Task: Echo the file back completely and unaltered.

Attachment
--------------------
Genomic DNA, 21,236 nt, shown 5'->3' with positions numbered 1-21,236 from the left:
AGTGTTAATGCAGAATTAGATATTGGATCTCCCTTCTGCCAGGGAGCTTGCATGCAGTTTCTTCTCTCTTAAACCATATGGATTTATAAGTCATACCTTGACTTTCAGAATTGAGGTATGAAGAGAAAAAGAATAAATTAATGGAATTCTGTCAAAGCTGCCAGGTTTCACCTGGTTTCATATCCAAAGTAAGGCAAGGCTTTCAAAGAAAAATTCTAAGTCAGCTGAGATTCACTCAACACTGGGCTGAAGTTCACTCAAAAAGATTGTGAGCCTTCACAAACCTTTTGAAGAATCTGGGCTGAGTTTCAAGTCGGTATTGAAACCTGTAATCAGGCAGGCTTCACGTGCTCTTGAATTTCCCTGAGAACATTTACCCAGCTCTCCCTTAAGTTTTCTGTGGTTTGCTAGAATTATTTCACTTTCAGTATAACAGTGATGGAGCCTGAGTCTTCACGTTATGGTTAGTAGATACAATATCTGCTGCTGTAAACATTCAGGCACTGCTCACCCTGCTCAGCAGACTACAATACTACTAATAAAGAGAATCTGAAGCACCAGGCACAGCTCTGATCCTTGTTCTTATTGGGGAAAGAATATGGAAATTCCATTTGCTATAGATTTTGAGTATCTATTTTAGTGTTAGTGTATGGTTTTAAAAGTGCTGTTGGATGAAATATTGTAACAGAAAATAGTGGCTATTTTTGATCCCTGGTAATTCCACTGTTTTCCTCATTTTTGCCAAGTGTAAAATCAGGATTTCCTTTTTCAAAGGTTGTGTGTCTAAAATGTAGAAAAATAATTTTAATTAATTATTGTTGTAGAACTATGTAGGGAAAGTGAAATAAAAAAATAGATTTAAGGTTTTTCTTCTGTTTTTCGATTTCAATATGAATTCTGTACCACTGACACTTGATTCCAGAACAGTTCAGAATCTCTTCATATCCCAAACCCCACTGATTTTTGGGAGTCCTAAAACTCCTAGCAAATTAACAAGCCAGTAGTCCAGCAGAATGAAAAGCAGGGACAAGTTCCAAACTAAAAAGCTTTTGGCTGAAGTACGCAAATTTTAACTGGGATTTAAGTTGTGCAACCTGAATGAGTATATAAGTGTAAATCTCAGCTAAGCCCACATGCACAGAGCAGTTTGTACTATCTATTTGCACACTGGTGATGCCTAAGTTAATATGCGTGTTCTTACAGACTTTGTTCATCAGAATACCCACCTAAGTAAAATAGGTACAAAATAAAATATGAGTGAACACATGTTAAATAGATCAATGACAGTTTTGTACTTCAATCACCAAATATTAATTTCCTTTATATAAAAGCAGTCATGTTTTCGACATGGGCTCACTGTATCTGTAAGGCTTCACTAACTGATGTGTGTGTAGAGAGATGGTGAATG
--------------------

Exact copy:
Genomic DNA, 21,236 nt, shown 5'->3' with positions numbered 1-21,236 from the left:
AGTGTTAATGCAGAATTAGATATTGGATCTCCCTTCTGCCAGGGAGCTTGCATGCAGTTTCTTCTCTCTTAAACCATATGGATTTATAAGTCATACCTTGACTTTCAGAATTGAGGTATGAAGAGAAAAAGAATAAATTAATGGAATTCTGTCAAAGCTGCCAGGTTTCACCTGGTTTCATATCCAAAGTAAGGCAAGGCTTTCAAAGAAAAATTCTAAGTCAGCTGAGATTCACTCAACACTGGGCTGAAGTTCACTCAAAAAGATTGTGAGCCTTCACAAACCTTTTGAAGAATCTGGGCTGAGTTTCAAGTCGGTATTGAAACCTGTAATCAGGCAGGCTTCACGTGCTCTTGAATTTCCCTGAGAACATTTACCCAGCTCTCCCTTAAGTTTTCTGTGGTTTGCTAGAATTATTTCACTTTCAGTATAACAGTGATGGAGCCTGAGTCTTCACGTTATGGTTAGTAGATACAATATCTGCTGCTGTAAACATTCAGGCACTGCTCACCCTGCTCAGCAGACTACAATACTACTAATAAAGAGAATCTGAAGCACCAGGCACAGCTCTGATCCTTGTTCTTATTGGGGAAAGAATATGGAAATTCCATTTGCTATAGATTTTGAGTATCTATTTTAGTGTTAGTGTATGGTTTTAAAAGTGCTGTTGGATGAAATATTGTAACAGAAAATAGTGGCTATTTTTGATCCCTGGTAATTCCACTGTTTTCCTCATTTTTGCCAAGTGTAAAATCAGGATTTCCTTTTTCAAAGGTTGTGTGTCTAAAATGTAGAAAAATAATTTTAATTAATTATTGTTGTAGAACTATGTAGGGAAAGTGAAATAAAAAAATAGATTTAAGGTTTTTCTTCTGTTTTTCGATTTCAATATGAATTCTGTACCACTGACACTTGATTCCAGAACAGTTCAGAATCTCTTCATATCCCAAACCCCACTGATTTTTGGGAGTCCTAAAACTCCTAGCAAATTAACAAGCCAGTAGTCCAGCAGAATGAAAAGCAGGGACAAGTTCCAAACTAAAAAGCTTTTGGCTGAAGTACGCAAATTTTAACTGGGATTTAAGTTGTGCAACCTGAATGAGTATATAAGTGTAAATCTCAGCTAAGCCCACATGCACAGAGCAGTTTGTACTATCTATTTGCACACTGGTGATGCCTAAGTTAATATGCGTGTTCTTACAGACTTTGTTCATCAGAATACCCACCTAAGTAAAATAGGTACAAAATAAAATATGAGTGAACACATGTTAAATAGATCAATGACAGTTTTGTACTTCAATCACCAAATATTAATTTCCTTTATATAAAAGCAGTCATGTTTTCGACATGGGCTCACTGTATCTGTAAGGCTTCACTAACTGATGTGTGTGTAGAGAGATGGTGAATG